John 21—after the resurrection. They’ve seen Jesus, but then they go for a while, and he’s not there. They become kind of dispirited. They head back to Galilee. Peter says, “I’m just going to have to go back to doing what I always did, fishing.” And there are six other disciples at that point who say, “Well, we’re going with you.” That gives us a clue that 7 of the 12 disciples, apparently, were fishermen. Interesting. Jesus uses that image of fishing so much in His own teachings, but nevertheless. So they go out fishing—and long night—they aren’t doing so good, and suddenly as the dawn breaks, there’s a voice calling at them from the shore. They recognize it’s Jesus. Peter, in his usual manner, piles into the water and heads to the shore. Jesus says to the others, “Put the net on the other side of the boat.” They put the net over there, another huge catch. That’s the way this thing started, here’s the way it ended, the same pattern.

What’s even more amazing, when Peter gets to the shore, he discovers Jesus already got a fire built. He’s got some fish already. He’s cooking breakfast for them. And He says to the others, “Bring the other fish. We’re going to have a feast together on the beachside.” And it was during that meal that He, three times, commissioned Simon Peter, “Do you love Me? Feed My sheep. Do you love Me? Feed My sheep. Do you love Me? Feed My sheep,” overcoming the power of the three denials. And Peter did go on from there to become the great leader of the church.

Let me just put this up for you very quickly. I want you sometimes to make a note of Acts 1-12. Peter is the dominant figure of the first 12 chapters of The Book of Acts. He may not have acted much like his nickname before Pentecost, but beginning at the ascension of Jesus, and continuing on through Pentecost, and on until the end of his life, Peter was in the ultimate sense of the word, “the rock”. He became everything Jesus saw in him the capacity to be.

If you go through The Book of Acts, you see very clearly, Peter takes the lead in replacing Jesus. He becomes the preacher spokesman for the church. He and John become miracle workers. Peter faces down the Sanhedrin. He deals with the hypocrisy of Ananias and Sapphira. He creates the initial church organization.

Acts 7—the only chapter in that section of Acts where Peter is not mentioned, that’s the story of the stoning of Steven. Then 8, Peter reacts strongly with the magician, puts the faith in the new understanding, so that it is not a magical thing at all. He then heals Aeneas, and raises Dorcas from the dead. He wins the Gentiles to faith, the marvelous story of his encounter with Cornelius, and the conversion of the Gentiles. Peter is the very first one to win Gentiles to the Christian faith. He’s the one who broke the barrier and said the faith is too big just for the people of God in Israel. He then responded to his critics, and he overcame, ultimately, in Acts 12, the effort to stop him. The authorities tried to stop him, tried to kill him. He managed to escape.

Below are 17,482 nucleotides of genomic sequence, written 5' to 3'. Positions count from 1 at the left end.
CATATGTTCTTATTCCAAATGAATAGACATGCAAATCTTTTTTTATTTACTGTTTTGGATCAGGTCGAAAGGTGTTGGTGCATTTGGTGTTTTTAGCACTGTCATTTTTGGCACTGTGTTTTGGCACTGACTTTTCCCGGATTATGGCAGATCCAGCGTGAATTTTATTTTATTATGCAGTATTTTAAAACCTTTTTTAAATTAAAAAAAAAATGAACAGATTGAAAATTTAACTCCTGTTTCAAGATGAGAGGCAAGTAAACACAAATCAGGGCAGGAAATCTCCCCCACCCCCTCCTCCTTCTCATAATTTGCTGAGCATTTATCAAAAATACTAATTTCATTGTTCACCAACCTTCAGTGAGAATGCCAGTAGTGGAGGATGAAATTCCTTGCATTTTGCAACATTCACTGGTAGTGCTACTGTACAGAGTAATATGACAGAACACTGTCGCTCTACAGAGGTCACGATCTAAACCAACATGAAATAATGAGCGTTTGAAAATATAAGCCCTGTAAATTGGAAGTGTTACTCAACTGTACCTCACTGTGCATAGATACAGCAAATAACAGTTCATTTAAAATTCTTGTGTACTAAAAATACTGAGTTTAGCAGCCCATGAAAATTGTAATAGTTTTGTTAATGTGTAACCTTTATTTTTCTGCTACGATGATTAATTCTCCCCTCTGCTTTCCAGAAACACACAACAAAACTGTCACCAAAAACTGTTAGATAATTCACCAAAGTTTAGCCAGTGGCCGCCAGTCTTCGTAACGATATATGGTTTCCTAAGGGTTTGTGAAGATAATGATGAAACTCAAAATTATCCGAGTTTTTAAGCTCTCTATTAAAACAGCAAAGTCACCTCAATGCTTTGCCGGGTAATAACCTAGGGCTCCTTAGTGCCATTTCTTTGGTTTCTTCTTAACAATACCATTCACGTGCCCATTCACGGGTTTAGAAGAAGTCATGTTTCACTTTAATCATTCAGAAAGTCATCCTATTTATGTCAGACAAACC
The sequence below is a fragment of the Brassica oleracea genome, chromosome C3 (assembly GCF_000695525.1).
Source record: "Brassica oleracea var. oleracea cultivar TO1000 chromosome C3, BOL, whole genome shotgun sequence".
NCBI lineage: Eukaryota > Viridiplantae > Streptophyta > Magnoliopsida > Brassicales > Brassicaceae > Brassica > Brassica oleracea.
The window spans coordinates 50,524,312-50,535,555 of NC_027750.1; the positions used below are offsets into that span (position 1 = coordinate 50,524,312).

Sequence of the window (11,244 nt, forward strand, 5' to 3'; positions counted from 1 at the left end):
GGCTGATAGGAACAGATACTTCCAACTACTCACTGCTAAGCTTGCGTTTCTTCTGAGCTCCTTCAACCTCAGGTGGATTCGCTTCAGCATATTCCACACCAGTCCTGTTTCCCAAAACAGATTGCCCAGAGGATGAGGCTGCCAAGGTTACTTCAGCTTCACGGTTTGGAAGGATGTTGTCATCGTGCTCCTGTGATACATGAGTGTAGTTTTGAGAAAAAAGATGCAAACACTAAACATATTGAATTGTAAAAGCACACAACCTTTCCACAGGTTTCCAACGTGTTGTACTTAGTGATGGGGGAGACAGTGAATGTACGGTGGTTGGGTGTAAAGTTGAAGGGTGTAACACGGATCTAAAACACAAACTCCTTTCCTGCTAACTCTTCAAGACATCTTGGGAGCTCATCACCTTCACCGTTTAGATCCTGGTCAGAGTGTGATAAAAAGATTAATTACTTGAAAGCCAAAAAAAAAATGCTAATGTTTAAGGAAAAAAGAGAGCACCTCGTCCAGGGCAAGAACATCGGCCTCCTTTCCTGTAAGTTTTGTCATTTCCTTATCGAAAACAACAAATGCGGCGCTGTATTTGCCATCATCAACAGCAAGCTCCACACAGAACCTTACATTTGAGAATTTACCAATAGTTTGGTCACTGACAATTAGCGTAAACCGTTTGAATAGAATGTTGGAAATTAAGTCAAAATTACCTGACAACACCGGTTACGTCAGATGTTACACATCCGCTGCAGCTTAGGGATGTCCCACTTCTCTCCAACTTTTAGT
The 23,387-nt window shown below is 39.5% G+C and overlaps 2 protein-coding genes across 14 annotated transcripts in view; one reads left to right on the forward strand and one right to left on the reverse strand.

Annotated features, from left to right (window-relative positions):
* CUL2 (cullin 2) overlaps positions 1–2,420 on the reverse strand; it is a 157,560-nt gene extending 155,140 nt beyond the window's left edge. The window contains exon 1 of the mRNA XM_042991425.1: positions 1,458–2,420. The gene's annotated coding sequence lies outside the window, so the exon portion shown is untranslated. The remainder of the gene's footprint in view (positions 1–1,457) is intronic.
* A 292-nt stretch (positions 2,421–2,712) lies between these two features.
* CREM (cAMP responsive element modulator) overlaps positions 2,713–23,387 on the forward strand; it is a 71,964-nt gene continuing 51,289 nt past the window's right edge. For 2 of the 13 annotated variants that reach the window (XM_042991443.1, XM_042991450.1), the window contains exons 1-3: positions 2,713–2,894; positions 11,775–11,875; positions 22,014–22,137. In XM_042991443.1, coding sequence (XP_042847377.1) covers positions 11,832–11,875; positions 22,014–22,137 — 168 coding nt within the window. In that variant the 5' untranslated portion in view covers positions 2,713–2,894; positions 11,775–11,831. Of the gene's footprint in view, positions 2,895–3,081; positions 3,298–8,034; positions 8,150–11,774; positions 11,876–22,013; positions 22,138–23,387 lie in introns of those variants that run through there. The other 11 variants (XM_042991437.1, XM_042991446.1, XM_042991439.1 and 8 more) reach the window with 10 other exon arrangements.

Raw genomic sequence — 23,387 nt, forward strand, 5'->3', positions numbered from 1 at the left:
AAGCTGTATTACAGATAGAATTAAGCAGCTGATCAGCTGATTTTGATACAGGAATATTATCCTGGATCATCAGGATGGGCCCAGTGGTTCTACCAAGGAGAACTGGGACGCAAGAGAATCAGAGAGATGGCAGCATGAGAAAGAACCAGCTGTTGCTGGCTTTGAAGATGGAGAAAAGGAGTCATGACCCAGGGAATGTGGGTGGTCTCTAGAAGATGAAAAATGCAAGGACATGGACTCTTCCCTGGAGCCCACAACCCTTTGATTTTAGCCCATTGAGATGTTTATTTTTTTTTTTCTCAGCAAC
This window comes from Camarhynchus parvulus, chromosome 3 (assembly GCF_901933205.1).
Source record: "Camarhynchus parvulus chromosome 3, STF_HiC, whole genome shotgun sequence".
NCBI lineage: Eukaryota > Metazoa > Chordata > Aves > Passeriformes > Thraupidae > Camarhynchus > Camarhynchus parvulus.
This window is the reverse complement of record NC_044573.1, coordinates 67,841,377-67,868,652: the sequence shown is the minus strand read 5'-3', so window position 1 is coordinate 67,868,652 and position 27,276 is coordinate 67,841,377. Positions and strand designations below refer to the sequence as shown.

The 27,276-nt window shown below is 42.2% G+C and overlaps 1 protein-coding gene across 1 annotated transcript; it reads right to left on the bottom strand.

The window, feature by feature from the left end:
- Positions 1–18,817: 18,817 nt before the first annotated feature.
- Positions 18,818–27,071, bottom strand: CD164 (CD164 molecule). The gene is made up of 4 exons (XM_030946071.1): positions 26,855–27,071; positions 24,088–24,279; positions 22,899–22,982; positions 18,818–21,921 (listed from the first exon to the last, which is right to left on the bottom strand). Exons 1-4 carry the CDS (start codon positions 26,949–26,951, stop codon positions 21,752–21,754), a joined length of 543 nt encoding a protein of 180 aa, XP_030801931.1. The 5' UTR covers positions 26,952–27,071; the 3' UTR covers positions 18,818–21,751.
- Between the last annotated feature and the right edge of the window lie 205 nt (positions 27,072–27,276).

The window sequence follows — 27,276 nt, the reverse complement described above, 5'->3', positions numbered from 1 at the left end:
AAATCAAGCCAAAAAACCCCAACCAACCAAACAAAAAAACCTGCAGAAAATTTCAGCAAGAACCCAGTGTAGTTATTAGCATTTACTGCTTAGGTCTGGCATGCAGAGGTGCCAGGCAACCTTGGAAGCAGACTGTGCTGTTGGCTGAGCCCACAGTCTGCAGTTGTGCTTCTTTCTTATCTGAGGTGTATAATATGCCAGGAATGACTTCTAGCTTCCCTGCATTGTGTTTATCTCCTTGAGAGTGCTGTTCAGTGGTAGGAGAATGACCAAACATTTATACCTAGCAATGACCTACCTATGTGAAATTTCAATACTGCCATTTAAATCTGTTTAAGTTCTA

He then went on, ultimately, to travel through much of the Holy Land, through Asia minor. It is mentioned in Paul’s letters in Galatia and Corinthians that Peter was in those places. He went on to Rome. He ultimately is responsible for the Gospel of Mark. Mark is written by John Mark, who was the secretary to Simon Peter. Simon Peter was preaching regularly in that part of the world, and Mark was along taking notes on his sermons. And Peter illustrated his sermons with the stories of Jesus. He was an eyewitness, and he told the stories of Jesus. And Mark simply wrote those stories down, and ultimately collected them into the form of the Gospel of Mark.

Here’s a fascinating thing for you to do sometime. In Acts chapter 10, you have there a speech delivered by Peter at the home of Cornelius in the presence of all these Gentiles. That speech is an absolutely amazing affirmation of the story of the Christian faith. When you take the speech that Peter gave at the home of Cornelius, and lay it down phrase by phrase by phrase, and then you take the Gospel of Mark and lay it down section by section by section, you discover that the speech at Cornelius’ house is the outline of the Gospel of Mark. It’s the proof that John Mark was writing down the words of Peter. And then, of course, Peter wrote two letters in the New Testament, first and second Peter. They came later on, and they bear all of the marks of this transformed Peter, no longer wishy-washy, no longer braggadocio, no longer impulsive, now incredibly strong, steady and determined in the faith—Peter, Cephas, Petros the rock.